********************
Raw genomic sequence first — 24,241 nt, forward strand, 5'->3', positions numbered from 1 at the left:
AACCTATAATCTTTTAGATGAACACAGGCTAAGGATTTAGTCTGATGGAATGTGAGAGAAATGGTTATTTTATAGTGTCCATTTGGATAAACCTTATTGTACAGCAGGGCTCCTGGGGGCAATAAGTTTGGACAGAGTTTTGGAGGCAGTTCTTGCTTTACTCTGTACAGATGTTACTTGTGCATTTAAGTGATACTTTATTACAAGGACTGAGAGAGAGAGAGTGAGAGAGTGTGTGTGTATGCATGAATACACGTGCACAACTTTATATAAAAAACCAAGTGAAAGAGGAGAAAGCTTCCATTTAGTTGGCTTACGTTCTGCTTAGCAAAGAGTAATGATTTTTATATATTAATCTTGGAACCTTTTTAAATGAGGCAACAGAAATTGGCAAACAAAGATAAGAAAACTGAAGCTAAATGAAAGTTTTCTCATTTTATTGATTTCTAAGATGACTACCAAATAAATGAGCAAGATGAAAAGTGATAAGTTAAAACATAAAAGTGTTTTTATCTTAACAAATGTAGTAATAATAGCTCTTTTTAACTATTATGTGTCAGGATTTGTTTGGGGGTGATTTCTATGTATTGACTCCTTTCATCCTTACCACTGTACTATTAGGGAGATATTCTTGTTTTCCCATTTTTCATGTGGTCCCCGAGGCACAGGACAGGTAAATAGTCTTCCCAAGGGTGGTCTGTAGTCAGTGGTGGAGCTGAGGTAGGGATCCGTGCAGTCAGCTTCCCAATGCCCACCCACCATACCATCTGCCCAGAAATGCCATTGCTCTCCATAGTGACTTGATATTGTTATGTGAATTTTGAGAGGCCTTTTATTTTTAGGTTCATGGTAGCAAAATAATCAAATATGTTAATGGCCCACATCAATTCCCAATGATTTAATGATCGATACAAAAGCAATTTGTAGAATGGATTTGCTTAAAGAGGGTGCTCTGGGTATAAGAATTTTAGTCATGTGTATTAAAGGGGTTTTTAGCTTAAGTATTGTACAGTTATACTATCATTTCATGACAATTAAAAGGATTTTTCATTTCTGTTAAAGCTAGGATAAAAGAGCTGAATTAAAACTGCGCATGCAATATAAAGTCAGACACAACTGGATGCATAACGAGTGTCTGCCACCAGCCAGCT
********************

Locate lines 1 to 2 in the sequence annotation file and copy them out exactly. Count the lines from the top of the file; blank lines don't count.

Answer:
Raw genomic sequence first — 24,241 nt, forward strand, 5'->3', positions numbered from 1 at the left:
AACCTATAATCTTTTAGATGAACACAGGCTAAGGATTTAGTCTGATGGAATGTGAGAGAAATGGTTATTTTATAGTGTCCATTTGGATAAACCTTATTGTACAGCAGGGCTCCTGGGGGCAATAAGTTTGGACAGAGTTTTGGAGGCAGTTCTTGCTTTACTCTGTACAGATGTTACTTGTGCATTTAAGTGATACTTTATTACAAGGACTGAGAGAGAGAGAGTGAGAGAGTGTGTGTGTATGCATGAATACACGTGCACAACTTTATATAAAAAACCAAGTGAAAGAGGAGAAAGCTTCCATTTAGTTGGCTTACGTTCTGCTTAGCAAAGAGTAATGATTTTTATATATTAATCTTGGAACCTTTTTAAATGAGGCAACAGAAATTGGCAAACAAAGATAAGAAAACTGAAGCTAAATGAAAGTTTTCTCATTTTATTGATTTCTAAGATGACTACCAAATAAATGAGCAAGATGAAAAGTGATAAGTTAAAACATAAAAGTGTTTTTATCTTAACAAATGTAGTAATAATAGCTCTTTTTAACTATTATGTGTCAGGATTTGTTTGGGGGTGATTTCTATGTATTGACTCCTTTCATCCTTACCACTGTACTATTAGGGAGATATTCTTGTTTTCCCATTTTTCATGTGGTCCCCGAGGCACAGGACAGGTAAATAGTCTTCCCAAGGGTGGTCTGTAGTCAGTGGTGGAGCTGAGGTAGGGATCCGTGCAGTCAGCTTCCCAATGCCCACCCACCATACCATCTGCCCAGAAATGCCATTGCTCTCCATAGTGACTTGATATTGTTATGTGAATTTTGAGAGGCCTTTTATTTTTAGGTTCATGGTAGCAAAATAATCAAATATGTTAATGGCCCACATCAATTCCCAATGATTTAATGATCGATACAAAAGCAATTTGTAGAATGGATTTGCTTAAAGAGGGTGCTCTGGGTATAAGAATTTTAGTCATGTGTATTAAAGGGGTTTTTAGCTTAAGTATTGTACAGTTATACTATCATTTCATGACAATTAAAAGGATTTTTCATTTCTGTTAAAGCTAGGATAAAAGAGCTGAATTAAAACTGCGCATGCAATATAAAGTCAGACACAACTGGATGCATAACGAGTGTCTGCCACCAGCCAGCT